© 2016 John Wiley & Sons Ltd Background: Adipokines, such as resistin and adiponectin, modify inflammation and may contribute to increased asthma risk and severity in obese people. Objective: To examine plasma resistin and resistin:adiponectin ratio (i) in asthmatics compared to healthy controls, (ii) according to asthma severity, obesity and gender (iii) following weight loss in obese asthmatics. Methods: In a cross-sectional observational study of asthmatic adults (n = 96) and healthy controls (n = 46), plasma resistin and adiponectin were measured. In a separate intervention study, obese asthmatic adults (n = 27) completed a 10-week weight loss intervention and plasma resistin and adiponectin concentrations were analysed. Results: Plasma resistin and resistin:adiponectin ratio were higher in asthma compared to controls and were higher again in subjects with a severe vs. mild-to-moderate asthma pattern. Amongst asthmatic subjects, resistin was not modified by gender or obesity, while adiponectin was lower in males and obese subjects. As a result, resistin:adiponectin ratio was higher in obese males, non-obese males and obese females, compared to non-obese females. In a logistic regression model, plasma resistin concentration was a predictor of asthma risk. In a multiple linear regression model, plasma resistin:adiponectin ratio was a negative predictor of FEV 1 in asthma. Following weight loss, neither resistin, adiponectin nor resistin:adiponectin ratio was changed. However, the change (¿) in %body fat was associated with ¿ resistin:adiponectin ratio. Post-intervention ¿ resistin was negatively correlated with both ¿FRC and ¿RV. Conclusion and clinical relevance: This study demonstrates that resistin and resistin:adiponectin ratio are higher in asthma and are higher again in subjects who have more severe disease. Resistin:adiponectin ratio is highest in obese male asthmatics. As resistin is a predictor of asthma risk and resistin:adiponectin is a predictor of FEV 1 in asthma, these adipokines may be contributing to the obese asthma phenotype, thus providing a potential therapeutic target for obese asthma.

DOI 10.1111/cea.12742
Citations Scopus - 5Web of Science - 3
Co-authors Lisa Wood, Hayley Scott, Peter Gibson
2016 Yang WY, Burrows T, MacDonald-Wicks L, Williams LT, Collins CE, Chee WSS, 'The Family Diet Study: a cross-sectional study into the associations between diet, food habits and body weight status in Malay families', Journal of Human Nutrition and Dietetics, 29 441-448 (2016) [C1]

© 2016 The British Dietetic Association Ltd. Background: Childhood obesity is becoming more common as Malaysia experiences rapid nutrition transition. Current evidence related to... [more]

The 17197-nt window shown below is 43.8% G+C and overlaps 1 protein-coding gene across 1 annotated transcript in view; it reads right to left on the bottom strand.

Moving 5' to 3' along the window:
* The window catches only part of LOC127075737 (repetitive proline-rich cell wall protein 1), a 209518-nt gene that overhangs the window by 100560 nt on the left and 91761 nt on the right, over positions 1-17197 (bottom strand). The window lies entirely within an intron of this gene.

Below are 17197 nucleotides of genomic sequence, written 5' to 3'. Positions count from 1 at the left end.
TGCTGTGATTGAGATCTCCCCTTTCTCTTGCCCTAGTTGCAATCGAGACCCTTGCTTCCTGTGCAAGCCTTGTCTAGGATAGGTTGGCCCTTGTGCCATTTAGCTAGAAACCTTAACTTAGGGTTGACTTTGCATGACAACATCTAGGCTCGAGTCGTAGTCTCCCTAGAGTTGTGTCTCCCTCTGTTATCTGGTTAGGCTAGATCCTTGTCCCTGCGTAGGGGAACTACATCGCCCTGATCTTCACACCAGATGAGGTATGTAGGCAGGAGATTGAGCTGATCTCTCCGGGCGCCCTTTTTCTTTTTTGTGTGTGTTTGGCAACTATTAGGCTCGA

© 2016 The British Dietetic Association Ltd. Background: Childhood obesity is becoming more common as Malaysia experiences rapid nutrition transition. Current evidence related to parental influences on child dietary intake and body weight status is limited. The present study aimed to report, among Malay families, the prevalence of energy mis-reporting and dietary relationships within family dyads. Methods: The cross-sectional Family Diet Study (n = 236) was conducted at five primary schools in central of Peninsular Malaysia. Each family consisted of a Malay child, aged 8¿12 years, and their main caregiver(s). Information on socio-demographics, dietary intake and anthropometry were collected. Correlations and regression analyses were used to assess dietary relationships within family dyads. Results: Approximately 29.6% of the children and 75.0% parents were categorised as being overweight or obese. Intakes of nutrients and food groups were below the national recommended targets for majority of children and adults. A large proportion of energy intake mis-reporters were identified: mothers (55.5%), fathers (40.2%) and children (40.2%). Children's body mass index (BMI) was positively associated with parental BMI (fathers, r = 0.37; mothers, r = 0.34; P < 0.01). For dietary intakes, moderate-to-strong (0.35¿0.72) and weak-to-moderate (0.16¿0.35) correlations were found between mother¿father and child¿parent dyads, respectively. Multiple regression revealed that maternal percentage energy from fat (ß = 0.09, P < 0.01) explained 81% of the variation in children's fat intake. Conclusions: Clear parental dietary relationships, especially child¿mother dyads, were found. Despite a significant proportion of families with members who were overweight or obese, the majority reported dietary intakes below recommended levels, distorted by energy mis-reporting. The findings of the present study can inform interventions targeting parent¿child relationships to improve family dietary patterns in Malaysia.

DOI 10.1111/jhn.12356
Citations Web of Science - 1
Co-authors Tracy Burrows, Lauren Williams, Clare Collins
2016 Ferguson JJA, Stojanovski E, MacDonald-Wicks L, Garg ML, 'Fat type in phytosterol products influence their cholesterol-lowering potential: A systematic review and meta-analysis of RCTs', Progress in Lipid Research, 64 16-29 (2016) [C1]

© 2016 Elsevier B.V. The most common form of phytosterol (PS) fortified foods are fat spreads and dairy products. The predominant fats used are soybean/sunflower (SS) or rapeseed... [more]